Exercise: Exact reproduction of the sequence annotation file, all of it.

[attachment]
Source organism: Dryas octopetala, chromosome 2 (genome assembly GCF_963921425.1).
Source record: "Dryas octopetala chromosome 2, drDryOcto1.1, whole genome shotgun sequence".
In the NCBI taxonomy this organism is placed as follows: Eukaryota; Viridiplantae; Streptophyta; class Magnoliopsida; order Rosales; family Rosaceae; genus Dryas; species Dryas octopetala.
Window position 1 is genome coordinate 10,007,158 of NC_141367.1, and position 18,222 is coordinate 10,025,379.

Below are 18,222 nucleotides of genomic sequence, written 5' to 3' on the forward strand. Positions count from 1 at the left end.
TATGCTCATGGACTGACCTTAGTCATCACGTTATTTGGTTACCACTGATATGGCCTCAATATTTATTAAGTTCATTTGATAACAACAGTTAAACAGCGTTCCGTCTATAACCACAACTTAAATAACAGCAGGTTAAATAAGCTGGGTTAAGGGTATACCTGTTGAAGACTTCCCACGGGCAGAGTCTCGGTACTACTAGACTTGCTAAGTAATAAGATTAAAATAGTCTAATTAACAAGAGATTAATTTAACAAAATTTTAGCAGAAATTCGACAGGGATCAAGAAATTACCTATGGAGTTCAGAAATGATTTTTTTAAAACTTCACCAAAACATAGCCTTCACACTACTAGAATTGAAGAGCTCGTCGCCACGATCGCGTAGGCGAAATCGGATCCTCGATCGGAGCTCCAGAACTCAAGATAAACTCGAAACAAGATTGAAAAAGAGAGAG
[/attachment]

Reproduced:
Source organism: Dryas octopetala, chromosome 2 (genome assembly GCF_963921425.1).
Source record: "Dryas octopetala chromosome 2, drDryOcto1.1, whole genome shotgun sequence".
In the NCBI taxonomy this organism is placed as follows: Eukaryota; Viridiplantae; Streptophyta; class Magnoliopsida; order Rosales; family Rosaceae; genus Dryas; species Dryas octopetala.
Window position 1 is genome coordinate 10,007,158 of NC_141367.1, and position 18,222 is coordinate 10,025,379.

Below are 18,222 nucleotides of genomic sequence, written 5' to 3' on the forward strand. Positions count from 1 at the left end.
TATGCTCATGGACTGACCTTAGTCATCACGTTATTTGGTTACCACTGATATGGCCTCAATATTTATTAAGTTCATTTGATAACAACAGTTAAACAGCGTTCCGTCTATAACCACAACTTAAATAACAGCAGGTTAAATAAGCTGGGTTAAGGGTATACCTGTTGAAGACTTCCCACGGGCAGAGTCTCGGTACTACTAGACTTGCTAAGTAATAAGATTAAAATAGTCTAATTAACAAGAGATTAATTTAACAAAATTTTAGCAGAAATTCGACAGGGATCAAGAAATTACCTATGGAGTTCAGAAATGATTTTTTTAAAACTTCACCAAAACATAGCCTTCACACTACTAGAATTGAAGAGCTCGTCGCCACGATCGCGTAGGCGAAATCGGATCCTCGATCGGAGCTCCAGAACTCAAGATAAACTCGAAACAAGATTGAAAAAGAGAGAG